And in the same way the paint on the face and the dye on the hair never really achieve their object. If they did they would not cease to be a sham, but at least they would not be a transparent sham. There are, of course, degrees of failure. Mrs. Gamp’s curls were so obviously false that they could not be said to be intended to deceive. On the other hand, the great lady who employs the most scientific face-makers in order to defeat the encroachments of Time does very nearly succeed. But her failure is really more tragic than that of Mrs. Gamp. How tragic I realised one day when I was introduced to a distinguished “society” woman, whose youthful beauty was popularly supposed to have survived to old age. At a distance she did indeed seem to be a miracle of girlish loveliness. But when I came close to her and saw the old, bleared eyes in the midst of that beautifully enamelled face, the shock had in it something akin to horror. It was as though Death himself was peeping out triumphantly through the painted mask. And in that moment I seemed to see all the pitiful years of struggle that this unhappy woman had devoted to the pretence of never growing older. Her pink and white cheeks were not a thing of beauty. They were only a grim jest on herself, on her ambitions, her ideals, her poor little soul.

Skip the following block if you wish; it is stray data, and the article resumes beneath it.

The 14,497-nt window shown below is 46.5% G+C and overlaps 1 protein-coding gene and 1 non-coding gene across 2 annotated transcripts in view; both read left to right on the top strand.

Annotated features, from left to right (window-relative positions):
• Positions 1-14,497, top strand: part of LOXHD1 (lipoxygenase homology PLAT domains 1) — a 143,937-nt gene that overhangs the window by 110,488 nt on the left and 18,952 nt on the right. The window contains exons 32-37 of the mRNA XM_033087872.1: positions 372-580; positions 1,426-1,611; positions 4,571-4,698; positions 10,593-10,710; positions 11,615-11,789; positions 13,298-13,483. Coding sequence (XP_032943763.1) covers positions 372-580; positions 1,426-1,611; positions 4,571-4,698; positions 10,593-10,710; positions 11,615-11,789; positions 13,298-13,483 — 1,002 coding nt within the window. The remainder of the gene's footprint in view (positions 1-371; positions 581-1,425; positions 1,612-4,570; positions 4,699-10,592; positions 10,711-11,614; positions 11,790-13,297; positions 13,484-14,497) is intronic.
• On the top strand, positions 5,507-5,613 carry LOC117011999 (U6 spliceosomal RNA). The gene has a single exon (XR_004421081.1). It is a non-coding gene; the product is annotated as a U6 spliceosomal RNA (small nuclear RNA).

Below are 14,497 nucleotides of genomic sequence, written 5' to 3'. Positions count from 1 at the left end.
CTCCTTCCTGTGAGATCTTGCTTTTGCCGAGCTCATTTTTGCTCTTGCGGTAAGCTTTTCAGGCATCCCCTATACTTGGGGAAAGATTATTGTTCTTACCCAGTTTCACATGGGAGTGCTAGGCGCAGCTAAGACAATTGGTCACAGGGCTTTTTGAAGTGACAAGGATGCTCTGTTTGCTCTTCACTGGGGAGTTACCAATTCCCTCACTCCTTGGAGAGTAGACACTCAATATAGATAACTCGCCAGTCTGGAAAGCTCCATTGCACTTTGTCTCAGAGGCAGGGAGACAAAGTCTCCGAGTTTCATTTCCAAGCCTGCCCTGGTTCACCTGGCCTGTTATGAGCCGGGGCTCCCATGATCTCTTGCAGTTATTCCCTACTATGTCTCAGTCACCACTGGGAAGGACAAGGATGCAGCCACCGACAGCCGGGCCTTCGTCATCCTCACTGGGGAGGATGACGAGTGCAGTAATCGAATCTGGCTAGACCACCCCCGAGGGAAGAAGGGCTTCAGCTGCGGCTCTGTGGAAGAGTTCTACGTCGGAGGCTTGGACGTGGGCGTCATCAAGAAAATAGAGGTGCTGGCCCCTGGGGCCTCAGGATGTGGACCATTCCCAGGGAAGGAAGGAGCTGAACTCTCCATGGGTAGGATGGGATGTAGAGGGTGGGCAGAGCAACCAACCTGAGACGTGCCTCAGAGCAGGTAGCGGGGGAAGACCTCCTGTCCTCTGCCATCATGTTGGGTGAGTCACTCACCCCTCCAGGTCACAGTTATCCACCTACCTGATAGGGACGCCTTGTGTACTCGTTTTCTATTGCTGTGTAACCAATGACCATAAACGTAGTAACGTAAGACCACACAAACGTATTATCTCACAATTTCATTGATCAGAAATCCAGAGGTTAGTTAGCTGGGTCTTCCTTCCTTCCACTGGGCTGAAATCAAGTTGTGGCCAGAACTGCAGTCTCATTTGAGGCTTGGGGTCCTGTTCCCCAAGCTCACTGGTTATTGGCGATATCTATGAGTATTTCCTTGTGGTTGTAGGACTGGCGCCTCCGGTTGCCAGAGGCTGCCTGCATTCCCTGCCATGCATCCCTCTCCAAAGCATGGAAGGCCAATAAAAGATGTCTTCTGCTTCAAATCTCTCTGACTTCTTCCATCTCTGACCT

Why should we be so much afraid of wrinkles and grey hairs? In their place they can be as beautiful as the freshest glow on the face of youth. There is a beauty of the sunrise and a beauty of the sunset. And of the two the beauty of the sunset is the deeper and more spiritual. There are some faces that seem to grow in loveliness as the snows fall around them, and the acid of Time bites the gracious lines deeper. The dimple has become a crease, but it is none the less beautiful, for in that crease is the epic of a lifetime. To smooth out the crease, to cover it with the false hue of youth, is to turn the epic into a satire.
And if the painted face of age is horrible the painted face of youth is disgusting. It is artistically bad and spiritually worse. It is the mark of a debased taste and a shallow mind. It is like painting the lily or adding a perfume to the violet, and has on one the unpleasant effect that is made by the heavy odours in which the same type of person drenches herself, so that to pass her is like passing through a sickly fog. These things are the symptom of a diseased mind—a mind that has lost the healthy love of truth and nature, and has taken refuge in falsities and shams. The paint on the face does not stop at the cheeks. It stains the soul.